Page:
According to Schembri, the idea could work, but only if incorporated into a wider conceptual project, which also involves Floriana.
“I don’t mean to interfere with Piano’s designs, but I have always thought it would make more sense to re-design City Gate as part of a plan which also includes the Mall of Floriana.”
Referring to the mile-long public garden that stretches from the Gothic former Anglican church (today the Robert Samut Hall) to the Triton’s Fountain, the Mall is exactly aligned with Republic Street, and as such was clearly intended to lead up to the erstwhile Putirjal in a gradual procession – an effect which has since been shattered by the creation of a bus terminus in between.
“If the new Piano design can manage to reintegrate City Gate with the Floriana garden leading up to it, then it wouldn’t be so jarring to relocate Parliament to the Opera House site,” Schembri points out. “Either way, personally I think the project should also take Floriana into account.”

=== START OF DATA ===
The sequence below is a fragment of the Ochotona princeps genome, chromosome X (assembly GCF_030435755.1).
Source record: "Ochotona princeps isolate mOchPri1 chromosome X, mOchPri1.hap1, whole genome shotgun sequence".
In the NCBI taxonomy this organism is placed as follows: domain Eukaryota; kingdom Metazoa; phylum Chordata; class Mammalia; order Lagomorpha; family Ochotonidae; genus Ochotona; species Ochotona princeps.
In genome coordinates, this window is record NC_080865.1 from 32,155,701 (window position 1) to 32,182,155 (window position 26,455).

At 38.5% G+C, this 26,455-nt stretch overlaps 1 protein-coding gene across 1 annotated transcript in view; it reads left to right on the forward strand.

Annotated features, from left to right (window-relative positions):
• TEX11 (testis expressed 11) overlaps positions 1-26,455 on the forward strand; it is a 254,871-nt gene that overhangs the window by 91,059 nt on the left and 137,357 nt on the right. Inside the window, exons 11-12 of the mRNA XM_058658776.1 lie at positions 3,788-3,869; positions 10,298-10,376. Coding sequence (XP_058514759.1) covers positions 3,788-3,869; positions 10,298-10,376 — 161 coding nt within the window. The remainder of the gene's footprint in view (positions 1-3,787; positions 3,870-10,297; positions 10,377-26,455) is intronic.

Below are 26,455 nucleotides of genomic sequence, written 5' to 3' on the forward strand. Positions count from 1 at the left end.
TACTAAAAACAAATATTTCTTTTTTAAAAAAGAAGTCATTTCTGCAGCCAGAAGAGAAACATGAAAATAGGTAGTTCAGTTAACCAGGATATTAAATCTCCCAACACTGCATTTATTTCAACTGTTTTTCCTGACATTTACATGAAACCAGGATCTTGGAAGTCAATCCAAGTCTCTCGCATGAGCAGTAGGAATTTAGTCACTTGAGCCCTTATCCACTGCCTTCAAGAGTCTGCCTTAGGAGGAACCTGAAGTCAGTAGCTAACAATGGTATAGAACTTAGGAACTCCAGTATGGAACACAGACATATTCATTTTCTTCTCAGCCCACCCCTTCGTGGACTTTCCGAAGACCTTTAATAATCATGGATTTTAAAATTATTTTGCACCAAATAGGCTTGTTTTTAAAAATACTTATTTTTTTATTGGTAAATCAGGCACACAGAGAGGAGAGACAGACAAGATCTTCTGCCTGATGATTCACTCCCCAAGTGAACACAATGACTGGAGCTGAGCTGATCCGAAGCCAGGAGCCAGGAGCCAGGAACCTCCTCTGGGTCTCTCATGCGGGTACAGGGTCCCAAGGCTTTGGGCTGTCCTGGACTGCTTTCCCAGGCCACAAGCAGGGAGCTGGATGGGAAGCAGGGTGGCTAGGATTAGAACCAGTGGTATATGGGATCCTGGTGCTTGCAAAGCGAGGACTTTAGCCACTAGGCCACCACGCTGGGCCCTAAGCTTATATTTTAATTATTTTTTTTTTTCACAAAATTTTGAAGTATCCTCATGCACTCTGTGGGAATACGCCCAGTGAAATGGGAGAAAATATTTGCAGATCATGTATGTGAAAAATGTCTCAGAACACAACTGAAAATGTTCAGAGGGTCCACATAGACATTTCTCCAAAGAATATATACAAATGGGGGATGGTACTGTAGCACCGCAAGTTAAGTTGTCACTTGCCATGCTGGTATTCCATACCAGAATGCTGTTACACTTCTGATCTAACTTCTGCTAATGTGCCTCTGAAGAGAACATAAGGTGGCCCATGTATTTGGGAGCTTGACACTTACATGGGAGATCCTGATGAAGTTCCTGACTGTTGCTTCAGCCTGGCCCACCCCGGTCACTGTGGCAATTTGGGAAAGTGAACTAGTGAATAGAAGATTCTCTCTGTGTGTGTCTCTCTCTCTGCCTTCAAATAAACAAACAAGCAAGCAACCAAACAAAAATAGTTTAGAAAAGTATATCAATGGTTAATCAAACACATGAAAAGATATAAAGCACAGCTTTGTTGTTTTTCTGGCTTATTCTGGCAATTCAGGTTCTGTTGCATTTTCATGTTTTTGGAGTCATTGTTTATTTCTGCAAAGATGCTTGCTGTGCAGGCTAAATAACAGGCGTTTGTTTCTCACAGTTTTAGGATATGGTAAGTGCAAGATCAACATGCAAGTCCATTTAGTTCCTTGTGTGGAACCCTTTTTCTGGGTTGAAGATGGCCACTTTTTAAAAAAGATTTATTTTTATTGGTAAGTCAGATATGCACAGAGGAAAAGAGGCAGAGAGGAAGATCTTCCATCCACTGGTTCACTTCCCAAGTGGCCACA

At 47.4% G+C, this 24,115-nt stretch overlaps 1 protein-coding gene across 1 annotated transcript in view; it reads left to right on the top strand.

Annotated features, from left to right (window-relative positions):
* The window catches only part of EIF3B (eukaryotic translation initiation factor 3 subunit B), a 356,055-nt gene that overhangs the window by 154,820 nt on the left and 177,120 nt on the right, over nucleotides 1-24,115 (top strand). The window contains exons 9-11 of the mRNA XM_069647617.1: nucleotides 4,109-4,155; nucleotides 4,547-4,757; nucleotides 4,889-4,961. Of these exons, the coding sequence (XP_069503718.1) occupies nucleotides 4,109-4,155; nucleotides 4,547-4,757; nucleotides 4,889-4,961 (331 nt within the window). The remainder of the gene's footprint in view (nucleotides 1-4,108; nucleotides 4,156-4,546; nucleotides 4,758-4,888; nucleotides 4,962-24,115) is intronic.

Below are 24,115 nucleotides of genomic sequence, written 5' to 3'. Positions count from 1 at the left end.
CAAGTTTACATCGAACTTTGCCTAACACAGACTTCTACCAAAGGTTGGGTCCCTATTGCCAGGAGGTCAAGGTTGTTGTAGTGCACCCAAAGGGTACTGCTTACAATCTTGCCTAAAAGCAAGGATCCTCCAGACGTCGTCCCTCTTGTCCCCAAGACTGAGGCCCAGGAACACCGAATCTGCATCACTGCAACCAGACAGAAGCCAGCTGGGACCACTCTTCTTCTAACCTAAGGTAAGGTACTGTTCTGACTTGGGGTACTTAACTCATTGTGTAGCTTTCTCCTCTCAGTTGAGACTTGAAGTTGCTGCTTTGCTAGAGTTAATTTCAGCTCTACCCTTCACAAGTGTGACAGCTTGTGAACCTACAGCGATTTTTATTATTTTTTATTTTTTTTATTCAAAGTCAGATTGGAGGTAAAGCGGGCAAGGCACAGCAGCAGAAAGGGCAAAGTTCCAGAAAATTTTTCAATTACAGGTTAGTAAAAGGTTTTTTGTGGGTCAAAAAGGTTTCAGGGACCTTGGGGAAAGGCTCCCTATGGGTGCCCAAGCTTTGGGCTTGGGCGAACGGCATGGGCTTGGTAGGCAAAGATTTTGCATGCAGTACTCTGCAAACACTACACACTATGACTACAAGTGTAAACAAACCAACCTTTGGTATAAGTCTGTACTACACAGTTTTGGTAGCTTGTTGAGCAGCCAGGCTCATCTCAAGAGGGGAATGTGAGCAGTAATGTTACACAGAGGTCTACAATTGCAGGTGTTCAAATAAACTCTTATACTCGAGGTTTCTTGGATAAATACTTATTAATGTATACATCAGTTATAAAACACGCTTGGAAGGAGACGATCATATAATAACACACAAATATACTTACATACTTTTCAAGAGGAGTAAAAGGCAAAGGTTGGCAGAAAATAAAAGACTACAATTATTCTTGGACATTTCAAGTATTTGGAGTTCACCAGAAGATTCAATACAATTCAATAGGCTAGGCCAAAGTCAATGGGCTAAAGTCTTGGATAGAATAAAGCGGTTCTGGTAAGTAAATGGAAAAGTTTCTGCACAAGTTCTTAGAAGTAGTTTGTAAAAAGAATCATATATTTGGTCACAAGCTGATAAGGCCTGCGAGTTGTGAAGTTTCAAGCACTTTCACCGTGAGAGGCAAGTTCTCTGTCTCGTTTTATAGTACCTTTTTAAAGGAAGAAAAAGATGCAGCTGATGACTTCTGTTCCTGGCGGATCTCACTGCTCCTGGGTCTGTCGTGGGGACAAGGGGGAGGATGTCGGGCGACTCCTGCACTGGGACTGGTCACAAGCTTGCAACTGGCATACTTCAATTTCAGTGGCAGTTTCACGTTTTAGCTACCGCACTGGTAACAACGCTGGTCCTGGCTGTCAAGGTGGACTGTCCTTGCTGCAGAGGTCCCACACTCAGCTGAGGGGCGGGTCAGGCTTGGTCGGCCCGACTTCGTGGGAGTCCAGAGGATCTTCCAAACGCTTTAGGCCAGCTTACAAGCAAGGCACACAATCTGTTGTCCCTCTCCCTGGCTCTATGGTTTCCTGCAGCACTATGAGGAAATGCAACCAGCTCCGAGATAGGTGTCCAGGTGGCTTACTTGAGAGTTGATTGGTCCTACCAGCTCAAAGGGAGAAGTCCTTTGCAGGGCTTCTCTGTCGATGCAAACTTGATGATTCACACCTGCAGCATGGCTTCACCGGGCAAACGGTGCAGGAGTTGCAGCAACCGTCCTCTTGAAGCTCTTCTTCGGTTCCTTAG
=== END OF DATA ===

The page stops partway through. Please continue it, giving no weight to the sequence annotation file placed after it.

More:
Footnotes on an Opera House
• Contrary to widespread misconception, the Theatre Royal was not exactly destroyed by enemy action in April 1942. It is true that a single bomb tore through the roof and caused serious structural damage upon detonation inside. But much of the building survived the explosion, and was slowly dismantled in the decade after the war, as the ruins posed a danger to pedestrians and motorists alike.
• Shortly after the war, a group of German POWs, awaiting repatriation, suggested rebuilding the Opera House as a token gesture of conciliation. The government of the time was willing to consider this proposal, but the General Workers’ Union objected, arguing that the job should be entrusted to Maltese workers. Needless to add, the theatre was never rebuilt.
• All that remains of the original building today is the front stairwell leading to the portico. Ironically, this was not actually designed by Barry at all. Barry had sent his original designs form abroad without ever visiting the site in person. The original designs were intended for a flat surface, but the actual site was (and still is) on a slight incline. The Barry plans therefore had to be assembled on top of a structure to level the surface: this structure, which is still visible today, is believed to have been the work of a British army engineer.